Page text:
With the looming threat of climate change approaching faster than ever, it is imperative that we continue to fight back in any way that we can.
Teachers play a major role in child development. They serve as leaders, educators and role models. They are given the power to be either a positive and motivating presence on a student, or a negative, discouraging one. Students whose teachers had a positive presence in their education tend to have more confidence and are more willing to take on academic challenges, because they were encouraged to do so by teachers. As a teacher, it is important to be able to connect with as many students as possible to be able to provide them with this empowering presence, and sharing a cultural or racial background with a student increases approachability and enhances student-teacher connections.
This past Sunday was Veteran’s Day, and as always we should use this time to remember and be grateful for those who have served our country and continue to do so to this day. Each year, the University of Connecticut observes this holiday with a ceremony on the Ultimate Sacrifice Memorial lawn in order to continue to honor the veterans in our lives, especially those affiliated with the university.
Standardized assessments have been a critical staple of pre-college students’ academic repertoires. As with any typical office occupation, test-takers must complete paperwork, weighing multiple options and making tough decisions under a strict time limit. Despite the decreased emphasis upon standardized testing performance nationally, UConn opts to maintain its importance throughout the undergraduate admissions process, weighing it equally to other application components. UConn’s high consideration of standardized assessment scores, which remain somewhat indicative of students’ likelihood to succeed in the real world, alongside other, arguably more vital factors when admitting students is commendable.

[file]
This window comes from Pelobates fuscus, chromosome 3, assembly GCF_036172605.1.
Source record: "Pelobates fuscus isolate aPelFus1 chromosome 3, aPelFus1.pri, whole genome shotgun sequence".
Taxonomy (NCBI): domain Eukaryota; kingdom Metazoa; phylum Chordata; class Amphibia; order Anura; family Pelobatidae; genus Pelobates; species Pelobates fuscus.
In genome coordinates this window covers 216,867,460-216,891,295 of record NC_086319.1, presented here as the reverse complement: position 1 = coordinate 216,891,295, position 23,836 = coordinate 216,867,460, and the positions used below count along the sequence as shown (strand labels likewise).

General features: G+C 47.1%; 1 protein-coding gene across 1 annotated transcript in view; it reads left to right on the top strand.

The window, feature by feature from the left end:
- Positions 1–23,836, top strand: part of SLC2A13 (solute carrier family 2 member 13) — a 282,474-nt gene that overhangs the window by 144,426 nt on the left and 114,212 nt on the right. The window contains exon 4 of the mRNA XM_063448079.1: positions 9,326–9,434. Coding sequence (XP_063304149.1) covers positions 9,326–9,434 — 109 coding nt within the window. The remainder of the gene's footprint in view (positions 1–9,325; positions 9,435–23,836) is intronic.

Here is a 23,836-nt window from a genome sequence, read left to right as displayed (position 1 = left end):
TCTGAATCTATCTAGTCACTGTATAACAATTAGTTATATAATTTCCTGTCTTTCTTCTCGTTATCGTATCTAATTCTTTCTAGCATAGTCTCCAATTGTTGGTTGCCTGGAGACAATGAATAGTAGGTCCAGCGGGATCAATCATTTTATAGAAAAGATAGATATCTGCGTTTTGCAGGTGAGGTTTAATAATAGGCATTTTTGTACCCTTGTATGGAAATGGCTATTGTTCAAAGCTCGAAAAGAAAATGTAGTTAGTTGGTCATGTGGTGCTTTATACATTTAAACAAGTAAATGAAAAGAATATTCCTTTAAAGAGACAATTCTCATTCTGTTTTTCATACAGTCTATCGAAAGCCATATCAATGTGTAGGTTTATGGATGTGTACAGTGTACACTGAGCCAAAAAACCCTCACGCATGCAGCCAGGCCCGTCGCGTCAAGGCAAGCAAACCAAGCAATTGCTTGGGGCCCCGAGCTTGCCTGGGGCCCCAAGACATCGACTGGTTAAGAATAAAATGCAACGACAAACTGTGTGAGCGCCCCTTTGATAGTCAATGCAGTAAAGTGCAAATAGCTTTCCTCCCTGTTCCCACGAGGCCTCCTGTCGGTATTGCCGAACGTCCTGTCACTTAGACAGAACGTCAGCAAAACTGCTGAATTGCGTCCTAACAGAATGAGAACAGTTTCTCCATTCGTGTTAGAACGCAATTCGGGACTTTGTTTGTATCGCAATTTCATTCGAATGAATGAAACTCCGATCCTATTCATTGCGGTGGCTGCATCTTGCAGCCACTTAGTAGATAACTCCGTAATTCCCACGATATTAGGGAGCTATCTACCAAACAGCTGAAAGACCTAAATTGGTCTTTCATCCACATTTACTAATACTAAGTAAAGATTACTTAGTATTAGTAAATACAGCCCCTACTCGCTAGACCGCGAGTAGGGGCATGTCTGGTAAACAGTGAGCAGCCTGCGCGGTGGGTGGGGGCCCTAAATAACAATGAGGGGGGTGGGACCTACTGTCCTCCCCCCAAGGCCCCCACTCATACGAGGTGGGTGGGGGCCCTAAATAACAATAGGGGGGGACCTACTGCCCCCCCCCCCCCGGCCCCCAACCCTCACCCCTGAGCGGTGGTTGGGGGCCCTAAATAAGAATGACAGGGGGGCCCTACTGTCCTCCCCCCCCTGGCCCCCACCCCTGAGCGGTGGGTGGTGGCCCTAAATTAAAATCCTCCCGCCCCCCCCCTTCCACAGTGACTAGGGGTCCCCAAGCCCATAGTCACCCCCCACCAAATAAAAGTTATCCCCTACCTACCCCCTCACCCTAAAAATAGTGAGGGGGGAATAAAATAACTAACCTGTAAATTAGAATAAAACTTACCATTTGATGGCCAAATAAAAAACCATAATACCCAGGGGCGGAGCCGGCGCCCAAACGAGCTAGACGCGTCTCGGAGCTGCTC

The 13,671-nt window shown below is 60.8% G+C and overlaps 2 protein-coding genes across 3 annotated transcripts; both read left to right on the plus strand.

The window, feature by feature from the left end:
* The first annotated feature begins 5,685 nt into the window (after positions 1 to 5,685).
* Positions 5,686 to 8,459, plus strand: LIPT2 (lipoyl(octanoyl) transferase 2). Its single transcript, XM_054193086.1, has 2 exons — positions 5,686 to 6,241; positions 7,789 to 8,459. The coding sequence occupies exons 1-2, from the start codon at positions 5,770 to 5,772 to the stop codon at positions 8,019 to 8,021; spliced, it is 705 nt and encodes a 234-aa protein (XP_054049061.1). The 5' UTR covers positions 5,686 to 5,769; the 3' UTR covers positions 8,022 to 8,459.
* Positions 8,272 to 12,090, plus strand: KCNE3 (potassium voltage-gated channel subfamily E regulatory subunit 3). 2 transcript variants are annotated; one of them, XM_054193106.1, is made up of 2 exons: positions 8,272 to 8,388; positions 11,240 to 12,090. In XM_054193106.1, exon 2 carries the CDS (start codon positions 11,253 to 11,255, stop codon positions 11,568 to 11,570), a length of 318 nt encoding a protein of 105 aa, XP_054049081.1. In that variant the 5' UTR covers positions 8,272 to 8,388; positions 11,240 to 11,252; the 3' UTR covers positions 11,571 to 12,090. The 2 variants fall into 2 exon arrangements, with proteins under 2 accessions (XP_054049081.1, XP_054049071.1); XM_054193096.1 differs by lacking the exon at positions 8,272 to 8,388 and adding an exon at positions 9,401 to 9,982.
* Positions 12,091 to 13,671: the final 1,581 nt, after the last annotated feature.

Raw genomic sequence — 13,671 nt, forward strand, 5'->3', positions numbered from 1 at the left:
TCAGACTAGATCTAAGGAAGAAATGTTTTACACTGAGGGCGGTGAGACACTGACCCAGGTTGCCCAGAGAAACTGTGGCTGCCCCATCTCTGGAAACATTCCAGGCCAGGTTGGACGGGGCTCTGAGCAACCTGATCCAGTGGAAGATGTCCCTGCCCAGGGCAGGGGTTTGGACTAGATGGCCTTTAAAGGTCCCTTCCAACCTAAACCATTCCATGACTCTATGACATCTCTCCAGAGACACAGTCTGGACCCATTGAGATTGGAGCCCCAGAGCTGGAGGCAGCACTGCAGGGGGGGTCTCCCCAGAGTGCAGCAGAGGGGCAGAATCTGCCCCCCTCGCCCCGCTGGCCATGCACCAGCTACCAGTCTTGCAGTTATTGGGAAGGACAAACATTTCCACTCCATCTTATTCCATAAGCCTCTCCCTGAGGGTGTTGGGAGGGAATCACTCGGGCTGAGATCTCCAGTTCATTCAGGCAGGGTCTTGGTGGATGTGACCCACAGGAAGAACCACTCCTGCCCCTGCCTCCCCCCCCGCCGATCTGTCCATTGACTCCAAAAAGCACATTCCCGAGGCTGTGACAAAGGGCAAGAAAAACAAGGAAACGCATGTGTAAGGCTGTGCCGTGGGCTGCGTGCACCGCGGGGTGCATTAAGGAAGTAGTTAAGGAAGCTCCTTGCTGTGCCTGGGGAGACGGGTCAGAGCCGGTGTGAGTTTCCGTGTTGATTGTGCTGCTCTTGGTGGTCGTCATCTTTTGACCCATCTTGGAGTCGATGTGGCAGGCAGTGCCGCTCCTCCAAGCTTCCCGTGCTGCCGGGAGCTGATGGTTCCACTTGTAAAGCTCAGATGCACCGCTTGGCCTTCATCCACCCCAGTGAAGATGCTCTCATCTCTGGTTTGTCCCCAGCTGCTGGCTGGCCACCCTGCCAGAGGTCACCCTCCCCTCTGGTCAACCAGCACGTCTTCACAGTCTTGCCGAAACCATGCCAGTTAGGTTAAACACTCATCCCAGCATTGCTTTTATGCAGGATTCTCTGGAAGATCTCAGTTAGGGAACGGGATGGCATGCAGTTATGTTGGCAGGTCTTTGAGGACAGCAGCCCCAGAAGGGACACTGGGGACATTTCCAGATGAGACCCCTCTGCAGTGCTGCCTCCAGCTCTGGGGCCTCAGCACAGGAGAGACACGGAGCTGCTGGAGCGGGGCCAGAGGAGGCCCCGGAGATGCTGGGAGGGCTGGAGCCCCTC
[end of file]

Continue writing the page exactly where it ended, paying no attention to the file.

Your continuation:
It sometimes feels like the students and administration just don’t quite see eye to eye. Our perspectives are just too different. This can obviously lead to clash, but it also leads to some funny quirks. For example, the recent board of trustees meeting featured a point on some positive news for UConn: Prospective students are choosing it over other universities more than ever!
Given this pivotal role with undergraduates, the news last week of USG’s special elections come as a bit of a surprise. The students in USG wield a large amount of power and responsibility, and gaining a position among them is not only relevant for many professionally but also goes a long way to making your voice heard on campus.